Schoolcrafts and indians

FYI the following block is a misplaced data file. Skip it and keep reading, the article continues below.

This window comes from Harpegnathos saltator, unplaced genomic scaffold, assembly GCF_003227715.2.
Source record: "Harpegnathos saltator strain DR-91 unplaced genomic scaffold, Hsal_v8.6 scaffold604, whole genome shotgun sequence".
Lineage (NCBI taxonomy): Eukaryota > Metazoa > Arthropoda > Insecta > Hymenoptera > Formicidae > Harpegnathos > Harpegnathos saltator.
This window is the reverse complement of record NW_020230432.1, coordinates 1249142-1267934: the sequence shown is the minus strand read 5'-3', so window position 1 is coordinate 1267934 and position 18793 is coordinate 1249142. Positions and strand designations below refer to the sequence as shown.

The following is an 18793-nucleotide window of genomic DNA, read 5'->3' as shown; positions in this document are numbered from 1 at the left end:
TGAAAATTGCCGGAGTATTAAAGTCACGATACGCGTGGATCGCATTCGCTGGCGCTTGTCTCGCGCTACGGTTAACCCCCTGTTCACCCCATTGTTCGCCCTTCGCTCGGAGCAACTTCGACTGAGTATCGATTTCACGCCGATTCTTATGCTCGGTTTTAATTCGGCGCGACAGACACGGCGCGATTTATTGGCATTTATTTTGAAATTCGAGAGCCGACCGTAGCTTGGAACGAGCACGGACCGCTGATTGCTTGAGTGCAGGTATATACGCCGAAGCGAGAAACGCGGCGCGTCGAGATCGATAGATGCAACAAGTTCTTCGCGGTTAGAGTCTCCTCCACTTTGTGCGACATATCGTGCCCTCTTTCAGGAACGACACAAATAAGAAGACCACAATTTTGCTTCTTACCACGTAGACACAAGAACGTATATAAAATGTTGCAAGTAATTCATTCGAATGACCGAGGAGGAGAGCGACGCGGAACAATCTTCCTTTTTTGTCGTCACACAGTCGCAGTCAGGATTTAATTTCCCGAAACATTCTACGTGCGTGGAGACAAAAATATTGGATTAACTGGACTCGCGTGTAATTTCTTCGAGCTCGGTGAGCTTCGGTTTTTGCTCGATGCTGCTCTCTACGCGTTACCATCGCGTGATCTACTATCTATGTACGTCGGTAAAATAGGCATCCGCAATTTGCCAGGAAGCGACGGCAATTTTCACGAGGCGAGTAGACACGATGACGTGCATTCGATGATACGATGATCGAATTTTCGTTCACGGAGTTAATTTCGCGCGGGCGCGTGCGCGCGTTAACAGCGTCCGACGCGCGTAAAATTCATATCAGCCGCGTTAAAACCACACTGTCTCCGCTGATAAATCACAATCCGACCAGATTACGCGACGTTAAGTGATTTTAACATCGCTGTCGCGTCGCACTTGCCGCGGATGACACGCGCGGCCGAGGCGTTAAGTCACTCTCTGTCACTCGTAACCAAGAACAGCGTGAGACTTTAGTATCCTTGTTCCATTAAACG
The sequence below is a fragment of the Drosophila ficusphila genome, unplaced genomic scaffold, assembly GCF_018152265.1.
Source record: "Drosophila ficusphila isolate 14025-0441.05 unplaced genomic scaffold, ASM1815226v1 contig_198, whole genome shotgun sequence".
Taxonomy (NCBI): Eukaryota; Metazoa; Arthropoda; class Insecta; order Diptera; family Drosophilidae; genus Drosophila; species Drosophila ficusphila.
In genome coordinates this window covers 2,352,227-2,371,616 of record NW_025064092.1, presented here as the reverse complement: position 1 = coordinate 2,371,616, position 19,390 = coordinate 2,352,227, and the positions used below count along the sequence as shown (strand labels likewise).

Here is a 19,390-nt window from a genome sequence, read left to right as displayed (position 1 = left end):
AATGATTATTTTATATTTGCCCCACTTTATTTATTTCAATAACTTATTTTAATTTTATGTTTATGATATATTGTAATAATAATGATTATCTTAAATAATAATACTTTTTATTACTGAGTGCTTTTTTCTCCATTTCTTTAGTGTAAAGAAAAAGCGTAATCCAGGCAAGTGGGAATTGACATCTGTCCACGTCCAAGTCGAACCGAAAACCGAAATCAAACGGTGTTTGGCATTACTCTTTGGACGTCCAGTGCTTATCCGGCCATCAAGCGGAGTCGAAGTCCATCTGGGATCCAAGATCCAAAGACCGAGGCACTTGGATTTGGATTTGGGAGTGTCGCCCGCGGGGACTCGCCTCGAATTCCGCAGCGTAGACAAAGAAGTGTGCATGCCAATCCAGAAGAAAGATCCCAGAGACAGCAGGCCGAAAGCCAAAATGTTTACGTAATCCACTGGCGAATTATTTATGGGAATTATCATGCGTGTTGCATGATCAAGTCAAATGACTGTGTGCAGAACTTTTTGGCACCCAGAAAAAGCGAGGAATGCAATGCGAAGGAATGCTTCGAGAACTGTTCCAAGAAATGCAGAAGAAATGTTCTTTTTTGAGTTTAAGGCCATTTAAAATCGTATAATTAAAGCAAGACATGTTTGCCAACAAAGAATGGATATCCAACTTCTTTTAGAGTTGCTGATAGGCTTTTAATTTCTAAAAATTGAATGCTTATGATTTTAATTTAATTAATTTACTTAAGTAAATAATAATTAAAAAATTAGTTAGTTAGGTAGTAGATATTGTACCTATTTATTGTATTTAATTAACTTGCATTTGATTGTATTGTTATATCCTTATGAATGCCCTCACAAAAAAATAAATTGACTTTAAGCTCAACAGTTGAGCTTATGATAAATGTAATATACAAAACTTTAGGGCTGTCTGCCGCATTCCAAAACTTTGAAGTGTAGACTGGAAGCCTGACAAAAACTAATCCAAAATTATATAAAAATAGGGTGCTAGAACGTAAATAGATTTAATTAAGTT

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Schoolcrafts and indians - IN PIONEER TIMES. .Sketches of Indian , West...